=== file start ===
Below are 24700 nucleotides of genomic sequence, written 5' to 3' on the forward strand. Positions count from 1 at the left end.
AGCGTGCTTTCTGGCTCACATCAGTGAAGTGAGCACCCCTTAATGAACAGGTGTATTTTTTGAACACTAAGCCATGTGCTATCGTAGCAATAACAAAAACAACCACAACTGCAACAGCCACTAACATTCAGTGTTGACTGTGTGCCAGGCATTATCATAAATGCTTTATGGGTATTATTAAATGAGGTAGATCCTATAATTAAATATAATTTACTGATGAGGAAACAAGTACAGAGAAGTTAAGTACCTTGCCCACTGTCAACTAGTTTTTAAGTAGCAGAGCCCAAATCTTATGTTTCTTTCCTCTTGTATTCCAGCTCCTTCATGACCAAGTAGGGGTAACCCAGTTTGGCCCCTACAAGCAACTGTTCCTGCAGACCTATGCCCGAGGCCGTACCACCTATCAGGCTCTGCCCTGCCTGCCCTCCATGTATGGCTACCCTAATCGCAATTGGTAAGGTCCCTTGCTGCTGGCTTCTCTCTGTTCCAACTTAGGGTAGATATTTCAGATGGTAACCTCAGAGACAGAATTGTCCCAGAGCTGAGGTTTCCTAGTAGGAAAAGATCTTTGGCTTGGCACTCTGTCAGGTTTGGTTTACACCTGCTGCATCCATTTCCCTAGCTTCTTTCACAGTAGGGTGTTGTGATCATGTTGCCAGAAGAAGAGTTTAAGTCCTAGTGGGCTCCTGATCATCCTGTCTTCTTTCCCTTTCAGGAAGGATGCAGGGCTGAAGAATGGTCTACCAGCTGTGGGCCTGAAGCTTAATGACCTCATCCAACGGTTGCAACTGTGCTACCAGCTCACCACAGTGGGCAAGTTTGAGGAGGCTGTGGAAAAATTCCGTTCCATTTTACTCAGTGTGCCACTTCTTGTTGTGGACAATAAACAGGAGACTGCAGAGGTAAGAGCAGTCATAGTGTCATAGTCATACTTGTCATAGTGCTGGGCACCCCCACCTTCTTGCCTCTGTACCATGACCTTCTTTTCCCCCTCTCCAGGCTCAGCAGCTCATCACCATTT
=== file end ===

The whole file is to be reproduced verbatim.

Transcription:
Below are 24700 nucleotides of genomic sequence, written 5' to 3' on the forward strand. Positions count from 1 at the left end.
AGCGTGCTTTCTGGCTCACATCAGTGAAGTGAGCACCCCTTAATGAACAGGTGTATTTTTTGAACACTAAGCCATGTGCTATCGTAGCAATAACAAAAACAACCACAACTGCAACAGCCACTAACATTCAGTGTTGACTGTGTGCCAGGCATTATCATAAATGCTTTATGGGTATTATTAAATGAGGTAGATCCTATAATTAAATATAATTTACTGATGAGGAAACAAGTACAGAGAAGTTAAGTACCTTGCCCACTGTCAACTAGTTTTTAAGTAGCAGAGCCCAAATCTTATGTTTCTTTCCTCTTGTATTCCAGCTCCTTCATGACCAAGTAGGGGTAACCCAGTTTGGCCCCTACAAGCAACTGTTCCTGCAGACCTATGCCCGAGGCCGTACCACCTATCAGGCTCTGCCCTGCCTGCCCTCCATGTATGGCTACCCTAATCGCAATTGGTAAGGTCCCTTGCTGCTGGCTTCTCTCTGTTCCAACTTAGGGTAGATATTTCAGATGGTAACCTCAGAGACAGAATTGTCCCAGAGCTGAGGTTTCCTAGTAGGAAAAGATCTTTGGCTTGGCACTCTGTCAGGTTTGGTTTACACCTGCTGCATCCATTTCCCTAGCTTCTTTCACAGTAGGGTGTTGTGATCATGTTGCCAGAAGAAGAGTTTAAGTCCTAGTGGGCTCCTGATCATCCTGTCTTCTTTCCCTTTCAGGAAGGATGCAGGGCTGAAGAATGGTCTACCAGCTGTGGGCCTGAAGCTTAATGACCTCATCCAACGGTTGCAACTGTGCTACCAGCTCACCACAGTGGGCAAGTTTGAGGAGGCTGTGGAAAAATTCCGTTCCATTTTACTCAGTGTGCCACTTCTTGTTGTGGACAATAAACAGGAGACTGCAGAGGTAAGAGCAGTCATAGTGTCATAGTCATACTTGTCATAGTGCTGGGCACCCCCACCTTCTTGCCTCTGTACCATGACCTTCTTTTCCCCCTCTCCAGGCTCAGCAGCTCATCACCATTT